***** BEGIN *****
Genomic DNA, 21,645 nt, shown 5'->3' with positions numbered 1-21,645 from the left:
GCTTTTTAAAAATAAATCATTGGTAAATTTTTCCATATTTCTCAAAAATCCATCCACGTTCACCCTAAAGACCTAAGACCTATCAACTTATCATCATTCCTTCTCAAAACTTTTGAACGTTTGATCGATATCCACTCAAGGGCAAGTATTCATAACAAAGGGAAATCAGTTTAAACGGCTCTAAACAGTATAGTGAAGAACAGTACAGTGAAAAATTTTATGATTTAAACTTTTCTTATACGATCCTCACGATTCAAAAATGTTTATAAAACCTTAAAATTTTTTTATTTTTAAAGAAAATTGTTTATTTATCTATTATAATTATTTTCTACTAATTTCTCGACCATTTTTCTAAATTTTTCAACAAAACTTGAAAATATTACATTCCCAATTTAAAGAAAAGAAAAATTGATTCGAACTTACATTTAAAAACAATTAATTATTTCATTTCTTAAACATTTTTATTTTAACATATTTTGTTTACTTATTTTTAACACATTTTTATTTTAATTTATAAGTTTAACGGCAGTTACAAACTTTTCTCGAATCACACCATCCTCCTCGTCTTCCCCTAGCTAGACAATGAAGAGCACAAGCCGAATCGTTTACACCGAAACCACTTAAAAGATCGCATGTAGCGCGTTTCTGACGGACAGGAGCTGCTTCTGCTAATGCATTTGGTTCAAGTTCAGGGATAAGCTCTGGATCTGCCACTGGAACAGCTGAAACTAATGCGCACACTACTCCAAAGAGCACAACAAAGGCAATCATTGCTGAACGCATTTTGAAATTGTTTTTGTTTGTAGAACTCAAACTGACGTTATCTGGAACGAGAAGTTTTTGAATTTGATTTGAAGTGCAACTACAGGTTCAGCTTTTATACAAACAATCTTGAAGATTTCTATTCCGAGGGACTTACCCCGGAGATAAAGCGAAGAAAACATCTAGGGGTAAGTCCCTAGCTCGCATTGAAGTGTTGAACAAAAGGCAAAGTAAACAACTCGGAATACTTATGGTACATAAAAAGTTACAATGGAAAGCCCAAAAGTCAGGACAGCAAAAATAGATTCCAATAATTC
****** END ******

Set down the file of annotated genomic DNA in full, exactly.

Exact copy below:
Genomic DNA, 21,645 nt, shown 5'->3' with positions numbered 1-21,645 from the left:
GCTTTTTAAAAATAAATCATTGGTAAATTTTTCCATATTTCTCAAAAATCCATCCACGTTCACCCTAAAGACCTAAGACCTATCAACTTATCATCATTCCTTCTCAAAACTTTTGAACGTTTGATCGATATCCACTCAAGGGCAAGTATTCATAACAAAGGGAAATCAGTTTAAACGGCTCTAAACAGTATAGTGAAGAACAGTACAGTGAAAAATTTTATGATTTAAACTTTTCTTATACGATCCTCACGATTCAAAAATGTTTATAAAACCTTAAAATTTTTTTATTTTTAAAGAAAATTGTTTATTTATCTATTATAATTATTTTCTACTAATTTCTCGACCATTTTTCTAAATTTTTCAACAAAACTTGAAAATATTACATTCCCAATTTAAAGAAAAGAAAAATTGATTCGAACTTACATTTAAAAACAATTAATTATTTCATTTCTTAAACATTTTTATTTTAACATATTTTGTTTACTTATTTTTAACACATTTTTATTTTAATTTATAAGTTTAACGGCAGTTACAAACTTTTCTCGAATCACACCATCCTCCTCGTCTTCCCCTAGCTAGACAATGAAGAGCACAAGCCGAATCGTTTACACCGAAACCACTTAAAAGATCGCATGTAGCGCGTTTCTGACGGACAGGAGCTGCTTCTGCTAATGCATTTGGTTCAAGTTCAGGGATAAGCTCTGGATCTGCCACTGGAACAGCTGAAACTAATGCGCACACTACTCCAAAGAGCACAACAAAGGCAATCATTGCTGAACGCATTTTGAAATTGTTTTTGTTTGTAGAACTCAAACTGACGTTATCTGGAACGAGAAGTTTTTGAATTTGATTTGAAGTGCAACTACAGGTTCAGCTTTTATACAAACAATCTTGAAGATTTCTATTCCGAGGGACTTACCCCGGAGATAAAGCGAAGAAAACATCTAGGGGTAAGTCCCTAGCTCGCATTGAAGTGTTGAACAAAAGGCAAAGTAAACAACTCGGAATACTTATGGTACATAAAAAGTTACAATGGAAAGCCCAAAAGTCAGGACAGCAAAAATAGATTCCAATAATTC